Conservatism & Liberality: Michael Oakeshott's Quirky Fusion. (Transcript: Words Worth Repeating)
From a Bradley lecture delivered recently at the American Enterprise Institute by writer and former New Republic editor Andrew Sullivan:
The name Michael Oakeshott (1901-1990) instills dread in many American conservatives. They recognize him as one of the most important contemporary political philosophers, and feel they should have read him, but most haven't. Or if they have read him, it's only a smattering. So they nod knowingly when you bring up his name, but don't know quite what to think of him.
For Oakeshott, conservatism was fundamentally about the skeptical temperament. His conservatism wasn't based on the notion that there are certain rights of man that we can know for sure, let alone truths that are self-evident. It wasn't based on the fact that a free society generates more wealth or power. It was based simply on the notion that there are limits to human understanding.
As an empirical matter, as a practical matter, human beings do not know the consequence of their actions. They cannot see the future. Their information, based on what has happened in the past, is extremely limited. We operate constantly in a fog--a mental, intellectual, psychological fog. This is our reality.
This fog extends not simply to abstract conceptions of what is true or not, but into practical matters as well. How do we know that what we're going to do will produce the results we want? How do we know that a certain policy is going to bring about the consequences it is designed to bring about? How do we know, when we start a war, how that war will end?
The best rationale for a small government, therefore, is something simpler than the arguments most conservatives traditionally rely on. It is based on the lack of knowledge of any group of people in knowing what on earth they are doing. Keep the government small so it can do as little damage as possible. Whenever certainty arises in public debate, question it, suspect it, doubt it. And alongside this, have a form of government, a form of statesmanship, of politicking, which deeply understands the limits of its own knowledge, which moves forward with a sense of judgment, not certainty; by prudence, not conviction.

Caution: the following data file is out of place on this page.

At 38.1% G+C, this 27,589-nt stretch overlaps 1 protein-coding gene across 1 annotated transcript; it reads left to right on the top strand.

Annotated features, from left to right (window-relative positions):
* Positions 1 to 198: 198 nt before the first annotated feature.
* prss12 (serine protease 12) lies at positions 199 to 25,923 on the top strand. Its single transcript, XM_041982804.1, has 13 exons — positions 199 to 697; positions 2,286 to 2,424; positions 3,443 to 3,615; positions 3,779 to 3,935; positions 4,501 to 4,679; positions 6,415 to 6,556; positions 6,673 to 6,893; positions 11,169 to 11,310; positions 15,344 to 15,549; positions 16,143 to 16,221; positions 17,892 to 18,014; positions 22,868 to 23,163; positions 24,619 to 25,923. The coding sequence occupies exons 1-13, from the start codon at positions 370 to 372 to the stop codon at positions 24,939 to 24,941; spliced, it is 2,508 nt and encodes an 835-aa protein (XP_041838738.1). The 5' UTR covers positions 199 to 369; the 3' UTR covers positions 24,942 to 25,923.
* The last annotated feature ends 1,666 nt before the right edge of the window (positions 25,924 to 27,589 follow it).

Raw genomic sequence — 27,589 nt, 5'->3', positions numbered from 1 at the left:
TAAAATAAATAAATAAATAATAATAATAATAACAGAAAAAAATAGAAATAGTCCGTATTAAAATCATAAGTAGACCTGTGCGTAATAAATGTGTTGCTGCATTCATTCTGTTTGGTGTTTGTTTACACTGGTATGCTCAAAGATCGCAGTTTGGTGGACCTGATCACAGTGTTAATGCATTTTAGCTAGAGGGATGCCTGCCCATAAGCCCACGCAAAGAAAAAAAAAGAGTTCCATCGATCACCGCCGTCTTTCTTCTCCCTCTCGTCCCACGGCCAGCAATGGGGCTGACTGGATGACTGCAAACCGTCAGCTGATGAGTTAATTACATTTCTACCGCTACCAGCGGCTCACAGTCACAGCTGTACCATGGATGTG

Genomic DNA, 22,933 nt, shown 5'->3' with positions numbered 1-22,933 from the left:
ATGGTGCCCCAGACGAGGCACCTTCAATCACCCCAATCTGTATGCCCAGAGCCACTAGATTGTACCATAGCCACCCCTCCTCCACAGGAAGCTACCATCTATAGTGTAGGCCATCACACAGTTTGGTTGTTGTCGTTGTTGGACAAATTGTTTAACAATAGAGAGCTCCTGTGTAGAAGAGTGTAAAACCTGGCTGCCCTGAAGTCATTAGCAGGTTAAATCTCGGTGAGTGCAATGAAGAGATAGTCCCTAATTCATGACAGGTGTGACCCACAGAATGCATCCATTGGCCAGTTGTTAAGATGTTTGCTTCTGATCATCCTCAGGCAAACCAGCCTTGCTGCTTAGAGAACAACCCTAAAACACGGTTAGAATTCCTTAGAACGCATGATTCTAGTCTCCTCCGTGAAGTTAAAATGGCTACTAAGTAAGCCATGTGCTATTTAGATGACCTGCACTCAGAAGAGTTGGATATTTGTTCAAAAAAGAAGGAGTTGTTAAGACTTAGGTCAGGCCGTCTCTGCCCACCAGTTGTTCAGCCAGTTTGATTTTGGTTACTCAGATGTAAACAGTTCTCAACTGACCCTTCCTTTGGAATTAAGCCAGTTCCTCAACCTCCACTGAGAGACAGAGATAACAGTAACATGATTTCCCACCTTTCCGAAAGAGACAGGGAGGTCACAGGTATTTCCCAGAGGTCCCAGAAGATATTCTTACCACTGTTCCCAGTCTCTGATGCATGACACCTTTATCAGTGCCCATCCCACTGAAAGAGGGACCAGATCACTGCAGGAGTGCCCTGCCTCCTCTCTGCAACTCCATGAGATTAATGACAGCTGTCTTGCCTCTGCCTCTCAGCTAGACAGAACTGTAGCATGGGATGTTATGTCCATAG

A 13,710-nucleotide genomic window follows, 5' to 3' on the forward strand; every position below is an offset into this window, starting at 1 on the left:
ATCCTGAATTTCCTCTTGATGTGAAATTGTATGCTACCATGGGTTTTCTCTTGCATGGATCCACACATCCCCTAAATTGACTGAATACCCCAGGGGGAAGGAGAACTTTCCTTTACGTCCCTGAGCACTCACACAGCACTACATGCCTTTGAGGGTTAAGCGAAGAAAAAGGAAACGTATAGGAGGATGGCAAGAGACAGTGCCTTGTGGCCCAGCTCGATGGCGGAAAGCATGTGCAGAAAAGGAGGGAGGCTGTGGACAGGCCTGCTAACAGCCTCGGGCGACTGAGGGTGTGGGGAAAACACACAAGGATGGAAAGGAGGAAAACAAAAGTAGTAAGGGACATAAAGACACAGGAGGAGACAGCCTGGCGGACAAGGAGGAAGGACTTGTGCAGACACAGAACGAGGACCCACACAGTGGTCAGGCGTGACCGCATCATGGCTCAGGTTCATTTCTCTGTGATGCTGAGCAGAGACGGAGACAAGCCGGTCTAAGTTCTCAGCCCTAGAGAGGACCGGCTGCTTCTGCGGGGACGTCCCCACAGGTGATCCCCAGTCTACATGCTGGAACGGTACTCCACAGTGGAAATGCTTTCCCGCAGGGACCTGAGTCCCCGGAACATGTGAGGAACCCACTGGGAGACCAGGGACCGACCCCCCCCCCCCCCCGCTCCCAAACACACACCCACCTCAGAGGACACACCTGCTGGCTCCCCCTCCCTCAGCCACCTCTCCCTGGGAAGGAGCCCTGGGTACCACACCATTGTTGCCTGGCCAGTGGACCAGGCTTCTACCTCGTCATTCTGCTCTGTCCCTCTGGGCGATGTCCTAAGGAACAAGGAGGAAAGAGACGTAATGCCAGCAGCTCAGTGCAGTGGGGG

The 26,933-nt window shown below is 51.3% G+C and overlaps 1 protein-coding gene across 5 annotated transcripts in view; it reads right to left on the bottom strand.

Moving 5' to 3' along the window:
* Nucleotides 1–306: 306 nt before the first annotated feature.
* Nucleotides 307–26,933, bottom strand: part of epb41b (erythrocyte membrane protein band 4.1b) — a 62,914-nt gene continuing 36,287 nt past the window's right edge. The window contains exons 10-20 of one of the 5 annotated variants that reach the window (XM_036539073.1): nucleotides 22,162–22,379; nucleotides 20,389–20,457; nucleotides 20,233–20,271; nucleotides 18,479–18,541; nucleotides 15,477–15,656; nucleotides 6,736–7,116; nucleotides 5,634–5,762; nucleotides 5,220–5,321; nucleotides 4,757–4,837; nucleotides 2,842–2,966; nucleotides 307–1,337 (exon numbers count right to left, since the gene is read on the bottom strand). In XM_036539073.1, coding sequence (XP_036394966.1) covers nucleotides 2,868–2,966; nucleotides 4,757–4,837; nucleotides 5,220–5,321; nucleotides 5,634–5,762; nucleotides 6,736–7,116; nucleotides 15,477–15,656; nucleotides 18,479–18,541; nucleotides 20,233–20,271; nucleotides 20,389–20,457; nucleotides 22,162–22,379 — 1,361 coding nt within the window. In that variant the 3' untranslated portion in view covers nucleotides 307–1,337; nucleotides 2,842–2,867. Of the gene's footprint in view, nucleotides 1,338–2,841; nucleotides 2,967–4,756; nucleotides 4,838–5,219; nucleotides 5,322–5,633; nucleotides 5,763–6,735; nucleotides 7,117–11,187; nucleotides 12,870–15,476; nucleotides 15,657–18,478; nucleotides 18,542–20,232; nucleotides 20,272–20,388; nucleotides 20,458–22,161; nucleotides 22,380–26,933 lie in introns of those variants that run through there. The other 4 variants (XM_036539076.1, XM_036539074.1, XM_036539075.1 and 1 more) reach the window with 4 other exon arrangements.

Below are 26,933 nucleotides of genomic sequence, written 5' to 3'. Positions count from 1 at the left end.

When you look at the United States, you see a rather successful attempt to instill this notion in the state. The U.S. Constitution is designed to create permanent restraint on any group or any notion that seeks to impose the truth on the rest of us. But government itself, even in non-constitutional societies like the United Kingdom, where the law of the land is whatever anybody decides it is at any particular moment, the practice of government is still an exercise in restraint, prudence, caution, doubt.
Here is Oakeshott's own description of exactly what this kind of politics is about: "Into the heat of our engagements, into the passionate clash of beliefs, into our enthusiasm for saving the souls of our neighbors or of all mankind, a government of this sort injects ... the irony that is prepared to counteract one vice by another ... the raillery that deflates extravagance ... inertia, and skepticism." Oakeshott warns that "the conjunction of dreaming and ruling generates tyranny."
Perhaps it's understandable that this doctrine hasn't really taken root in America, a place where dreams are constantly remade. But of course, Oakeshott's point was precisely that those dreams in the populace at large, the restlessness and vibrancy and enthusiasms and zeal of Americans in general, require above all the temper and restraint of cool prudence and limits in government. The two go together.
Notice Oakeshott's ability to embrace contradictions. A society can be full of dreams, but its government shouldn't be. In fact, it is government's avoidance of dreams that allows its people to dream even more ambitiously in their own personal lives.
In his famous metaphor, Oakeshott described politics this way: "In political activity, men sail a boundless and bottomless sea. …